Do you want to learn to measure and analyze everything that happens on your website? Know where your visitors come from, how your users behave within your website, performance of web traffic? Then you are minutes away from learning how to track and measure the performance of all your digital marketing. In this Google Analytics tutorial, I will explain step by step how to take advantage of this great free web analytics tool so that nothing escapes you.
1. What is Google Analytics and what is it for?
Google Analytics is a free web analytics tool that offers many possibilities to analyze the traffic of our website and its performance, offered by Google.
Analysing the traffic that reaches your website, to know if you are doing things well, badly or regularly is essential. The good thing about the Internet is that everything can be measured. And by measuring and analysing, you can act accordingly to improve. That’s how it works.
Although from time to time, Analytics changes its interface, modifies the names and introduces new functions that you have to get used to, in general, it is a very simple and intuitive tool, making it perfectly suitable for beginners.
Their reports are very complete and visual and all the information is very well organized so that you can access what interests you at all times from its menu in the left sidebar.
1.1. Is Google Analytics mandatory to use for a website or app?
Absolutely YES. Analysing your traffic is essential and Google Analytics is a very complete tool. This is a free SEO tool and comes from Google itself. And you already know that all the information that comes from Google, should not be overlooked. Among many other things, with Analytics you can know:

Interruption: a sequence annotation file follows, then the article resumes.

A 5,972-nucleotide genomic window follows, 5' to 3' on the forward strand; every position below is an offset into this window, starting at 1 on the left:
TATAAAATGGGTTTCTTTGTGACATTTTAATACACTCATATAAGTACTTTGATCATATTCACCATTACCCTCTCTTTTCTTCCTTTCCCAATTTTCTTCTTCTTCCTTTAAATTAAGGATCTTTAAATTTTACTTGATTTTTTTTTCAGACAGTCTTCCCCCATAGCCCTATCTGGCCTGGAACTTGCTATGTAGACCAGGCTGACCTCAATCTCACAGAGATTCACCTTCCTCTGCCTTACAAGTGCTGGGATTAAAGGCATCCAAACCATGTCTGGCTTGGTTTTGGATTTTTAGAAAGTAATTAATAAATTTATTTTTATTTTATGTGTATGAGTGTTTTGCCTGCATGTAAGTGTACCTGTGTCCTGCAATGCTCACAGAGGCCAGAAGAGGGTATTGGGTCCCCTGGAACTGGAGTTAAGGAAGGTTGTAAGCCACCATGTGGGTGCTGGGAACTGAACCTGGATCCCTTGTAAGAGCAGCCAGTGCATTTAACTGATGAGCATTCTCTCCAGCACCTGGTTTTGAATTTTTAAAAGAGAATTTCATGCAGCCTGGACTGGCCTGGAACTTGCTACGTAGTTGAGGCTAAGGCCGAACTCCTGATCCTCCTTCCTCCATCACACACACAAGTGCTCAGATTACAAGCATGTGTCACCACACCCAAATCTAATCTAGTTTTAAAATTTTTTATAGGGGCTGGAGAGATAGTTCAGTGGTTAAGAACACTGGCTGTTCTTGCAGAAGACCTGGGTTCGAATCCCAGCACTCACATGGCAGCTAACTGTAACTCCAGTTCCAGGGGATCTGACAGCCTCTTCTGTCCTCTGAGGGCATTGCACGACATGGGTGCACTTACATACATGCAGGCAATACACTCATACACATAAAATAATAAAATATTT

- How are the users of your website (audience)
- Where are visits to your website coming from (traffic sources)
- How your users behave on your website (what pages they visit, where they enter, where they leave, etc.)
- What is the performance you are getting from your traffic (conversions on your website)
1.2. Basic Concepts of Web Analytics
Before entering the subject, if you are not familiar with web analytics, there are a series of basic concepts that you should be clear about to correctly interpret the data that the Google Analytics tool offers you:
- Active users: A while ago they were called unique visitors, now active users and who knows tomorrow. Active users are the people who access your website. The same user can carry out several sessions (visits).
- Sessions: are the total visits recorded on your website in a certain period.
- Page Views: indicates the total number of pages that users have visited during their browsing sessions on your website.
- Unique Page Views: Represents the number of sessions a page has been viewed at least once.
- Bounce Rate: indicates the percentage of users who have left your website after visiting a single page.
- Organic traffic indicates the traffic that reaches your website from search engines (Google, Bing, Yahoo, etc.).
- Social Traffic: indicates the traffic that reaches your website from social networks.
- Referral Traffic: is the traffic that comes to you from other websites through referrals with links.